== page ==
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British Expat Newsletter:
16 July 2003

Hello again, and welcome to those who’ve just signed up. Here’s what’s been happening.

This week

No matter where you live in the world, it’s pretty likely that there’s some kind of pest to trouble your existence. In the UK they tend to be small and annoying – mice, earwigs, ants and all that kind of thing – though occasionally they’re a bit larger and a bit more destructive. We had a squirrel set up home in our eaves once, but fortunately it didn’t make it into the loft and we were able to get it out and fix the flashings before it did any real damage. Overseas, of course, pests can be a lot more dangerous. Bill Bryson waxes rhapsodic in his book Down Under about the huge variety of lethal spiders, feral cats and rampaging camels to be found in Australia. Those of you living elsewhere will no doubt have your own particular pet hate to cope with.

Here in India, monkeys seem to be the biggest nuisance. There’s scarcely a month that goes by without some reference to a “monkey menace” in the papers. One recent report in the Hindustan Times claimed that “An estimated 5-10 thousand simian rascals are on the loose in Delhi”. Remedies are few – pet langurs employed to chase the monkeys away, or traps baited with bananas. And, although monkeys are revered by many as deities, the damage and even injury they can cause is immense. If bitten, you’re advised to wash the cut, get a tetanus shot, and embark on a full six-shot course of rabies vaccine which takes up to three months to administer.

(If you’d like to read more about monkeys in Delhi, try this link: Monkey Business

On the other hand, there are plenty of human pests too. Corruption is commonly seen to be widespread in India – it came 71st out of 102 countries in Transparency International’s Corruption Perceptions Index – the lower the ranking, the more corrupt – for 2002. (The UK came 10th, if you’re interested. Finland was first.) Public servants who get caught taking bribes are suspended from their jobs and get little help from anyone. But it now seems that some of them at least – a bunch of motor vehicle inspectors – are getting together in a kind of self-help co-operative to support those being hassled by the Anti-Corruption Bureau. Over the last few months, inspectors have been found possessing assets worth between £80,000 and over £130,000 – way beyond what they could have earned from their jobs.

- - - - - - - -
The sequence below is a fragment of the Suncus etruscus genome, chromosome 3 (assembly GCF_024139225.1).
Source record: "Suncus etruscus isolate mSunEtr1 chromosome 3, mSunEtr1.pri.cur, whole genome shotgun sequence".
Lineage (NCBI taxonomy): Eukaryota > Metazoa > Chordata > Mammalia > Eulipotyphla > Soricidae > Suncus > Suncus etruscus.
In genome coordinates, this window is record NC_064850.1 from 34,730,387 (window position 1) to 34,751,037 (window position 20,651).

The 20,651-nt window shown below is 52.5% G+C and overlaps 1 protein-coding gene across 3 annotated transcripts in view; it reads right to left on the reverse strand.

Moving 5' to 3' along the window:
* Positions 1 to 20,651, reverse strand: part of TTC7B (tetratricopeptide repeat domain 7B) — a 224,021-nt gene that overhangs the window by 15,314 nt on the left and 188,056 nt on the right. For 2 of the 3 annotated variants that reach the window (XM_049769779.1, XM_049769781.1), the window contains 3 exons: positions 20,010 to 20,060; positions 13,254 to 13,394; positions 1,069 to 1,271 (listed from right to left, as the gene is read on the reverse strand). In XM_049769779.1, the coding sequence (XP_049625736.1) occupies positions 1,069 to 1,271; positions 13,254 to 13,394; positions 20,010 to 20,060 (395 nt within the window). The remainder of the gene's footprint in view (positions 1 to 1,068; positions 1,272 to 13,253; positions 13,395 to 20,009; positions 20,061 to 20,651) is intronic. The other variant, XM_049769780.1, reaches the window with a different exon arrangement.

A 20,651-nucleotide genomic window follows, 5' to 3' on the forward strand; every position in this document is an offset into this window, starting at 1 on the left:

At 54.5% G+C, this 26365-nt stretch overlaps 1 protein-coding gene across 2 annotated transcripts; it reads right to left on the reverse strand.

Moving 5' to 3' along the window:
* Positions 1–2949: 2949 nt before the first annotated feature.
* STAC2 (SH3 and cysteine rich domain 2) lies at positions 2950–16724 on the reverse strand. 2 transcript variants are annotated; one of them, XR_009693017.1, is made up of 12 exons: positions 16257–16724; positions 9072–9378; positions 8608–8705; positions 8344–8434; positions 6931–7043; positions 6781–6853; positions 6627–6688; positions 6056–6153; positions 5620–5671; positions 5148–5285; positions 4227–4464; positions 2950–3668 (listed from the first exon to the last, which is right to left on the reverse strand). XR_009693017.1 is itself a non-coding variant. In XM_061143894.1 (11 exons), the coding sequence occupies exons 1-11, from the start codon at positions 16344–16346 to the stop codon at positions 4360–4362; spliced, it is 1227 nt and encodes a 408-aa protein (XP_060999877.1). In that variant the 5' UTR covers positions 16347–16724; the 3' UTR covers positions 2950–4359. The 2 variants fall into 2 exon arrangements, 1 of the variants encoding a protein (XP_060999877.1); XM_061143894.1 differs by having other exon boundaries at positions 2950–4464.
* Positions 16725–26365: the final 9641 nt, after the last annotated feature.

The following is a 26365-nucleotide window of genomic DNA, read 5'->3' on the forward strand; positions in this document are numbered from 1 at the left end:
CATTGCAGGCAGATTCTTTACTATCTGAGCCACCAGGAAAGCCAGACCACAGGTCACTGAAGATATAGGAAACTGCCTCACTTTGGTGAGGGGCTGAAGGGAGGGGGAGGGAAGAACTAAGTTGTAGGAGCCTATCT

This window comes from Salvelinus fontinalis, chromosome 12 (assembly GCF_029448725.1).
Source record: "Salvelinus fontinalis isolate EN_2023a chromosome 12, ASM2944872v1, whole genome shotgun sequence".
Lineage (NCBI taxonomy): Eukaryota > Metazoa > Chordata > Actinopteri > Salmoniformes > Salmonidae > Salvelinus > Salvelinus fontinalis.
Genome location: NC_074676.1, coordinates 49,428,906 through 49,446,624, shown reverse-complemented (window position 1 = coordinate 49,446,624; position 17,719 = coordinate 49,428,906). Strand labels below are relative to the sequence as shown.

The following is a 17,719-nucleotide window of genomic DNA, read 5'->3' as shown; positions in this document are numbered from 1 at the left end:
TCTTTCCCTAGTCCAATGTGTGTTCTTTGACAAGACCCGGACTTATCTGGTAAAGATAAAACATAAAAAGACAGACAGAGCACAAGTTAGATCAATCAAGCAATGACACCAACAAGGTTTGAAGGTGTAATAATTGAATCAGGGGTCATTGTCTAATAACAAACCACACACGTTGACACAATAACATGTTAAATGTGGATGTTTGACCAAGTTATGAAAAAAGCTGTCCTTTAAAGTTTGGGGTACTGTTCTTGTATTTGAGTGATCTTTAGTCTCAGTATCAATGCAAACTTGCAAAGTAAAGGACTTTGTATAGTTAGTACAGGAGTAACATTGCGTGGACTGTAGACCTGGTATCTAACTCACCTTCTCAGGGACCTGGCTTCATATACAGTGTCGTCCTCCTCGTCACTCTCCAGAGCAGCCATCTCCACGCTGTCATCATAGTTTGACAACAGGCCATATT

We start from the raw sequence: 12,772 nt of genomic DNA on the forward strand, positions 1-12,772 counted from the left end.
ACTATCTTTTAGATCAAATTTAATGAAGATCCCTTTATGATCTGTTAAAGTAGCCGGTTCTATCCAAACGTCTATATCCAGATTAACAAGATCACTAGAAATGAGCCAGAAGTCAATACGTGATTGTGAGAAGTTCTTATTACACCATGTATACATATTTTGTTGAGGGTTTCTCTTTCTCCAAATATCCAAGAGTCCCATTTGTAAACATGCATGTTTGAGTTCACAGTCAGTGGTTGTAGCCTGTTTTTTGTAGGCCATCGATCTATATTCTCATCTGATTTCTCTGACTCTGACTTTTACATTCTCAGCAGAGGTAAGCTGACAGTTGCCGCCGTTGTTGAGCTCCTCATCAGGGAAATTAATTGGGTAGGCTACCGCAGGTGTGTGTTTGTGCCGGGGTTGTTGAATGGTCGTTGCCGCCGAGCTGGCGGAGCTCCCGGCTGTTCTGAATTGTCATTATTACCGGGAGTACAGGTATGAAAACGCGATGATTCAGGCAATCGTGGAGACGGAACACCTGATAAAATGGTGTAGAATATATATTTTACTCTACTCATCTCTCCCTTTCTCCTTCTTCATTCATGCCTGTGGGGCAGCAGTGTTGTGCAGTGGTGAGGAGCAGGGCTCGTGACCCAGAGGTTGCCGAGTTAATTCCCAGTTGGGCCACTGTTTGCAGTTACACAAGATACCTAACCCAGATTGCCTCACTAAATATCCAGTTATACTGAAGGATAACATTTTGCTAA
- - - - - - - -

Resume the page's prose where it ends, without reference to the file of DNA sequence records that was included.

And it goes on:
It’s tempting to dismiss corrupt civil servants as a plague on society who ought to be banged up and the key thrown away. But three things at least are worth bearing in mind. One is that many societies have a long-standing tradition of offering small gifts and favours as a core part of conducting business – including within government. The second is that public servants in many countries are paid appallingly badly (senior executives in some of India’s biggest public sector companies receive roughly the same as some of the unskilled workers in the best-paying equivalent private sector companies). The third is that foreign companies are often only too willing to pay bribes if it means beating a rival company to a lucrative contract. Another Transparency International index, the Bribe Payers Survey 2002, sampled opinions from businesses and commercial organisations in 15 leading countries involved in trade and investment with multinational companies from 21 countries. UK companies were perceived to have got slightly worse (ie more likely to bribe) since 1999 and came eighth overall out of the 21 – again, the lower the ranking the more likely to bribe. Interestingly, the UK government was identified as one of the top three most likely to use other unfair means to gain business advantages, beaten only by France and (by over half of respondents) the US.

Till next time…
Happy surfing!

British Expat Magazine


“The accomplice to the crime of corruption is frequently our own indifference.”
– Bess Myerson (b. 1924, US government official and columnist)


A woman was having a passionate affair with an inspector from a pest control company. One afternoon they were carrying on in the bedroom when her husband came home unexpectedly.

“Quick,” said the woman to her lover, “into the wardrobe!”

She pushed him into the wardrobe stark naked. The husband, however, became suspicious and after a search of the bedroom discovered the man in the wardrobe.

“Who are you?” he asked.

“I’m an inspector from Bugs-B-Gone.”

“What are you doing in there?”

“I’m investigating a complaint of an infestation of moths.”

“And where are your clothes?” asked the husband.

The man looked down at himself and said, “Those little b*stards.”

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